Anna Marissax Flower May 24th 2020, 15:42:26
The Hardhack or Steeple Bush Rose, Spiraea tomentose, usually has pink or magenta flowers. On rare occasions it can produce white flowers though. The flowers are very small and packed into dense pyramidal clusters. This rose plant grows two to three feet tall and tends to be shrub-like. The leaves are dark green on the top, and covered with whitish woolly hairs on the underside. They have a raw edge and grow between one and two inches long.
This rose likes to grow in low moist ground, roadside ditches, or swamps. It blooms from July to September and likes climates such as those found in Nova Scotia, Georgia, and Kansas.
These bright spires of pink bloom are quite attractive to humans as well as flies, beetles, and bees. The Steeple bush is closely related to the feecy White Meadow Sweet which can often be found growing near it in the wild. The pink spires on that plant, which bloom from the top downward, have pale brown tips where the withered flowers are, toward the end of
The Purple-Flowering Or Virginia Raspberry (Rubus odoratus) is also part of the Rose family. This wildflower has royal purple or bluish-black, showy, fragrant flowers that are one to two inches wide. The plant itself grows from three to five feet tall with many branches. It’s actually a shrubby, bristly plant but it’s not prickly. It has lots of leaves that grow in bunches of three to five. The leaves are lobed shaped and the middle lobe is the largest. Sometimes the leaves can grow to be a full foot wide.
This wildflower produces a red berry and likes to live in rocky woods, dells, and shady roadsides. It flowers from June to August and does well from Northern Canada south to Georgia, westward to Michigan and Tennessee.
To be an unappreciated, unloved relative of the exquisite wild rose, with which this flower is so often likened, must be a similar misfortune to being the untalented son of a great man, or the unhappy author of a successful first book never equaled in later attempts. But where the bright blossoms of the Virginia raspberry burst forth above the roadside tangle and shady woodland dells, even those who despise magenta see the beauty in them where abundant green tones all discordant notes into harmony. Purple, as we of today understand the color, the flower is not; but rather the purple of ancient Orientals. On cool, cloudy days the petals are a deep, clear purplish rose, that soon fades and dulls with age, or changes into pale, bluish pink when the sun is hot.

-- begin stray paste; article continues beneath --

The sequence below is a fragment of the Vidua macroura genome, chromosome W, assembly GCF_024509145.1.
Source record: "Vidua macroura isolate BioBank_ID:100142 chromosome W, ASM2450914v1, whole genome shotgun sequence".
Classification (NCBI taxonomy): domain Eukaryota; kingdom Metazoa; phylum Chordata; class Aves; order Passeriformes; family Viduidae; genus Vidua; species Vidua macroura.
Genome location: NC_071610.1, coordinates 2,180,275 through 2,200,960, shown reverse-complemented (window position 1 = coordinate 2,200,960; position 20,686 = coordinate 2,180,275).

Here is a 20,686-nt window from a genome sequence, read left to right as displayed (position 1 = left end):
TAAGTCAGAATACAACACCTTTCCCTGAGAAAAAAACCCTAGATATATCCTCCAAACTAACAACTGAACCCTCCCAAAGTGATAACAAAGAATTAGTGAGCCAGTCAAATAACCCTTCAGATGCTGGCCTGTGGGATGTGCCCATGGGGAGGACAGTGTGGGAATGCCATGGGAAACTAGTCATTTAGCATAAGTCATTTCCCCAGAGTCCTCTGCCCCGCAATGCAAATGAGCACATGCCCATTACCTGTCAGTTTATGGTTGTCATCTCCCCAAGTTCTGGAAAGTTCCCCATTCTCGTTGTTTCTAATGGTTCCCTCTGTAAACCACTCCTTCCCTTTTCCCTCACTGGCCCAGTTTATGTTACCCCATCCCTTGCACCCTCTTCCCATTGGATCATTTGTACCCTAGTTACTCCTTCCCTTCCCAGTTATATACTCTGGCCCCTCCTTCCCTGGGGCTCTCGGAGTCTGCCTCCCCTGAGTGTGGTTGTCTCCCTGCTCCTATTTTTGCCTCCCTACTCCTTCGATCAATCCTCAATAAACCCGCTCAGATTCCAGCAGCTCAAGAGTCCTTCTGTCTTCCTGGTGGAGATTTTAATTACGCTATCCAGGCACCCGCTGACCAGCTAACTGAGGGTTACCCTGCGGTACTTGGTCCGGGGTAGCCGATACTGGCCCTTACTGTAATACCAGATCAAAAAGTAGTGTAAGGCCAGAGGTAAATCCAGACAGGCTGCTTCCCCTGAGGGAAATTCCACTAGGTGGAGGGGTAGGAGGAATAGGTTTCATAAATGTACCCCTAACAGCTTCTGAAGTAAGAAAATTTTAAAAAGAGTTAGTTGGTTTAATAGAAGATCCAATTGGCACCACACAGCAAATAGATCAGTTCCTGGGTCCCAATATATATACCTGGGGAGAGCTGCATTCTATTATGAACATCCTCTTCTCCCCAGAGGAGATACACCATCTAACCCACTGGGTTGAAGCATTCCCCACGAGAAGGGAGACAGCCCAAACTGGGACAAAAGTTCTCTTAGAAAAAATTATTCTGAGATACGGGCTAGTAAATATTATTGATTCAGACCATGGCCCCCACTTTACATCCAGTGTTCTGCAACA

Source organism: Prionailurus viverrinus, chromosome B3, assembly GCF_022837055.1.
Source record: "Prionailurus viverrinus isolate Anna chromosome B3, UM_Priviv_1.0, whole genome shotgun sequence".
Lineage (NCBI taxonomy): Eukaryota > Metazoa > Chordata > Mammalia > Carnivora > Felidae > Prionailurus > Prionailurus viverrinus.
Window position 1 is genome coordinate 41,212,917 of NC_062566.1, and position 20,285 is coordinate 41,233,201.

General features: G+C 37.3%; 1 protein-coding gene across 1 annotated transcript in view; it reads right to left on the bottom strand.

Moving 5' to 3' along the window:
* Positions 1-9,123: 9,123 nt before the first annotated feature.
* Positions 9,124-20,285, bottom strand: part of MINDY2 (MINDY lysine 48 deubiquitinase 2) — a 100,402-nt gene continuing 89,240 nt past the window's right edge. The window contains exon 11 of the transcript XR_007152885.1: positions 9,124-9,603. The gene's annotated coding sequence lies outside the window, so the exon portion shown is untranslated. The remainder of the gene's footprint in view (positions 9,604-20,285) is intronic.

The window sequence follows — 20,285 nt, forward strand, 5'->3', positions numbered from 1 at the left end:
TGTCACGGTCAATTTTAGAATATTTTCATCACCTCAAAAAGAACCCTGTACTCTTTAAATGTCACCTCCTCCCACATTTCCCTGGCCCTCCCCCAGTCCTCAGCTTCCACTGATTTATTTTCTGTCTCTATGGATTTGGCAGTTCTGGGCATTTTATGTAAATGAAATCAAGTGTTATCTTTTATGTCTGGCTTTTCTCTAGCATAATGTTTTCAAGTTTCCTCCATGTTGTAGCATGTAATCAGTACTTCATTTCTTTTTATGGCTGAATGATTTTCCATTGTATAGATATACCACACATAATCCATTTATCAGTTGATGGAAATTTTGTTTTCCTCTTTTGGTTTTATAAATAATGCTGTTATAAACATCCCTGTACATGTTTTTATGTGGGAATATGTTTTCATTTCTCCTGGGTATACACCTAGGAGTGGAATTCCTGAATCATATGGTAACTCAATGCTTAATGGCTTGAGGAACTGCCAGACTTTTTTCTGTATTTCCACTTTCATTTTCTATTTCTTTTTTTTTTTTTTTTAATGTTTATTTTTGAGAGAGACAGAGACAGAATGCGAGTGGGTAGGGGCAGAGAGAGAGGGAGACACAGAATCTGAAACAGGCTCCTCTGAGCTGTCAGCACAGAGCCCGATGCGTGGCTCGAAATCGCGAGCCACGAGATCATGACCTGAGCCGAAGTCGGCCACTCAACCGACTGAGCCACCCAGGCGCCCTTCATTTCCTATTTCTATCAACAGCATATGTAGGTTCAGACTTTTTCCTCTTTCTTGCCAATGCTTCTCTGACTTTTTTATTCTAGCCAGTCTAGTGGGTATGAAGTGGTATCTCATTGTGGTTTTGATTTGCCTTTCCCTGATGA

Queen-Of-The-Prairie (Ulmaria Rubra; Spirea Lobata of Gray) is another wildflower in the Rose family. It has deep pink, fragrant flowers resembling peach blossoms. The flowers are only about one-third an inch wide and grow in clusters. The plant grows from two to eight feet tall with many branches. The leaves stay primarily near the ground and are large: about three feet long. They grow in groups of three to seven.
This wild shrub likes to grow in moist meadows and prairies and blooms from June to July. Agreeable climates include Western Pennsylvania to Michigan and Iowa, and southward.
A stately, beautiful native plant, seen to perfection where it rears bright panicles of bloom above the ranker growth in the low moist meadows of the Ohio Valley. Butterflies and bees pay grateful homage to this queen. Indeed, butterflies appear to have a special fondness for pink, as bees have for blue flowers. Cattle also like to chew the leaves, which, when crushed, give out a fragrance like sweet birch.